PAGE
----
The mechanisms by which viruses modulate the immune system include changes in host genomic methylation. 5-hydroxymethylcytosine (5hmC) is the catalytic product of the Tet (Ten-11 translocation) family of enzymes and may serve as an intermediate of DNA demethylation. Recent reports suggest that 5hmC may confer consequences on cellular events including the pathogenesis of disease; in order to explore this possibility further we investigated both 5-methylcytosine (5mC) and 5hmC levels in healthy and diseased chicken bursas of Fabricius. We discovered that embryonic B-cells have high 5mC content while 5hmC decreases during bursa development. We propose that a high 5mC level protects from the mutagenic activity of the B-cell antibody diversifying enzyme activation induced deaminase (AID). In support of this view, AID mRNA increases significantly within the developing bursa from embryonic to post hatch stages while mRNAs that encode Tet family members 1 and 2 reduce over the same period. Moreover, our data revealed that infectious bursal disease virus (IBDV) disrupts this genomic methylation pattern causing a global increase in 5hmC levels in a mechanism that may involve increased Tet 1 and 2 mRNAs. To our knowledge this is the first time that a viral infection has been observed to cause global increases in genomic 5hmC within infected host tissues, underlining a mechanism that may involve the induction of B-cell genomic instability and cell death to facilitate viral egress.
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http://dx.doi.org/10.1186/s13567-014-0108-5DOI Listing
http://www.ncbi.nlm.nih.gov/pmc/articles/PMC4258027PMC
October 2014

Sequence of a complete chicken BG haplotype shows dynamic expansion and contraction of two gene lineages with particular expression patterns.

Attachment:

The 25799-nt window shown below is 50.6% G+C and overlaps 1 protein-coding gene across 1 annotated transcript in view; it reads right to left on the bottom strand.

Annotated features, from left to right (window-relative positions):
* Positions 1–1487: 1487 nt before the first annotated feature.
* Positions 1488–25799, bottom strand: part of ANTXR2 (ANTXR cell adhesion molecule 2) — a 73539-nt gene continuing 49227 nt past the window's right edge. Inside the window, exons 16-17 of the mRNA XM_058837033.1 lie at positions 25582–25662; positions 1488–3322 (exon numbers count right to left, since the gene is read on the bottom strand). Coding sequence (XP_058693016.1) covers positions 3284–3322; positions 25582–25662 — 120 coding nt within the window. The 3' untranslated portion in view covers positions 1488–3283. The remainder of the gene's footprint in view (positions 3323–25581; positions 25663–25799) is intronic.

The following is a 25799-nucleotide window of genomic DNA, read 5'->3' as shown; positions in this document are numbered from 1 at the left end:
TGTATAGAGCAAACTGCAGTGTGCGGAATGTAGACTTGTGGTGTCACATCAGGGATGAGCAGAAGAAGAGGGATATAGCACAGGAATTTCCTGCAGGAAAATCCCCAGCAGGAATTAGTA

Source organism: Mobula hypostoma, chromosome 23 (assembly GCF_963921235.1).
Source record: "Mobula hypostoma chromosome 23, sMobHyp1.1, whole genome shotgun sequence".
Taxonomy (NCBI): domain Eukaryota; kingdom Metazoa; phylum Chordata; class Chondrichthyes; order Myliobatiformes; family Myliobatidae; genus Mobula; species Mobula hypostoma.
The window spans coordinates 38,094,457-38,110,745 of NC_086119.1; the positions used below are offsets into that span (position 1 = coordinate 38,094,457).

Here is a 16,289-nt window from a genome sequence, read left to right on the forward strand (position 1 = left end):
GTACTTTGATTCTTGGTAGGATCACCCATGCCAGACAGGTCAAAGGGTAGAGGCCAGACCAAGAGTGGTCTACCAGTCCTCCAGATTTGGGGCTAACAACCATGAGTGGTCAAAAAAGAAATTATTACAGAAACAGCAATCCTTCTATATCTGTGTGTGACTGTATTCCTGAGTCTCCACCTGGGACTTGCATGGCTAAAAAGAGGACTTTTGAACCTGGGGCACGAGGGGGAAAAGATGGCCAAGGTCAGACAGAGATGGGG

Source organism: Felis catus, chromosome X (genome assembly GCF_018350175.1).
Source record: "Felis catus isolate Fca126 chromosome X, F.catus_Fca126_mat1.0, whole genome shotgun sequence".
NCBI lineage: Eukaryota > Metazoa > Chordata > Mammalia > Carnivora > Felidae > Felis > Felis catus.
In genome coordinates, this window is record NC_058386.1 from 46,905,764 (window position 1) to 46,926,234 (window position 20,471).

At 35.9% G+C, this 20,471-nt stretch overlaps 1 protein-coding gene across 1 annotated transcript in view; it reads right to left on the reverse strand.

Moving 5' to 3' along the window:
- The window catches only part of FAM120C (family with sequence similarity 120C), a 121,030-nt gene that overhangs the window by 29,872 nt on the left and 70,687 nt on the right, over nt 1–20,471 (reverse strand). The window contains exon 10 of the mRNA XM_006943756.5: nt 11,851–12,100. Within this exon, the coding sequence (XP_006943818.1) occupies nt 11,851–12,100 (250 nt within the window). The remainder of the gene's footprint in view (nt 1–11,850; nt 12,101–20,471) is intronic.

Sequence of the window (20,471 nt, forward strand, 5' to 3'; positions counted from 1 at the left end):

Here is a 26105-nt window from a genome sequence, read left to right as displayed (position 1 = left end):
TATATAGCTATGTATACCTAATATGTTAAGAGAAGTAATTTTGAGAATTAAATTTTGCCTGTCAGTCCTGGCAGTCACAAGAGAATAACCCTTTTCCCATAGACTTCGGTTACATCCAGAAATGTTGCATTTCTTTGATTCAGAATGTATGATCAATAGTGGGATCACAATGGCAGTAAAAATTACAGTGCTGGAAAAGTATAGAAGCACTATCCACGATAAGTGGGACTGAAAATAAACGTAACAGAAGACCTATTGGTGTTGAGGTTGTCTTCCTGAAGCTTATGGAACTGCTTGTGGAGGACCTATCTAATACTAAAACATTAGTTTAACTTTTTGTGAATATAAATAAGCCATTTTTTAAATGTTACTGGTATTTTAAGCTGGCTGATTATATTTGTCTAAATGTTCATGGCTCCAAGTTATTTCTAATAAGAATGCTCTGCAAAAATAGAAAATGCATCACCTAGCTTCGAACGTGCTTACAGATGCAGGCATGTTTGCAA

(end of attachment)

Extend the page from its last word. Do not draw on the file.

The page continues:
PLoS Genet 2014 Jun 5;10(6):e1004417. Epub 2014 Jun 5.

Basel Institute for Immunology, Basel, Switzerland; Department of Pathology, University of Cambridge, Cambridge, United Kingdom; Pirbright Institute (formerly Institute for Animal Health), Compton, United Kingdom; Department of Veterinary Medicine, University of Cambridge, Cambridge, United Kingdom.

Many genes important in immunity are found as multigene families. The butyrophilin genes are members of the B7 family, playing diverse roles in co-regulation and perhaps in antigen presentation. In humans, a fixed number of butyrophilin genes are found in and around the major histocompatibility complex (MHC), and show striking association with particular autoimmune diseases. In chickens, BG genes encode homologues with somewhat different domain organisation. Only a few BG genes have been characterised, one involved in actin-myosin interaction in the intestinal brush border, and another implicated in resistance to viral diseases. We characterise all BG genes in B12 chickens, finding a multigene family organised as tandem repeats in the BG region outside the MHC, a single gene in the MHC (the BF-BL region), and another single gene on a different chromosome. There is a precise cell and tissue expression for each gene, but overall there are two kinds, those expressed by haemopoietic cells and those expressed in tissues (presumably non-haemopoietic cells), correlating with two different kinds of promoters and 5' untranslated regions (5'UTR). However, the multigene family in the BG region contains many hybrid genes, suggesting recombination and/or deletion as major evolutionary forces. We identify BG genes in the chicken whole genome shotgun sequence, as well as by comparison to other haplotypes by fibre fluorescence in situ hybridisation, confirming dynamic expansion and contraction within the BG region. Thus, the BG genes in chickens are undergoing much more rapid evolution compared to their homologues in mammals, for reasons yet to be understood.
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http://dx.doi.org/10.1371/journal.pgen.1004417DOI Listing
http://www.ncbi.nlm.nih.gov/pmc/articles/PMC4046983PMC
June 2014

The peptide motif of the single dominantly expressed class I molecule of the chicken MHC can explain the response to a molecular defined vaccine of infectious bursal disease virus (IBDV).

Immunogenetics 2013 Aug 5;65(8):609-18. Epub 2013 May 5.

Institute for Animal Health, Compton, Reading, Berkshire RG20 7NN, UK.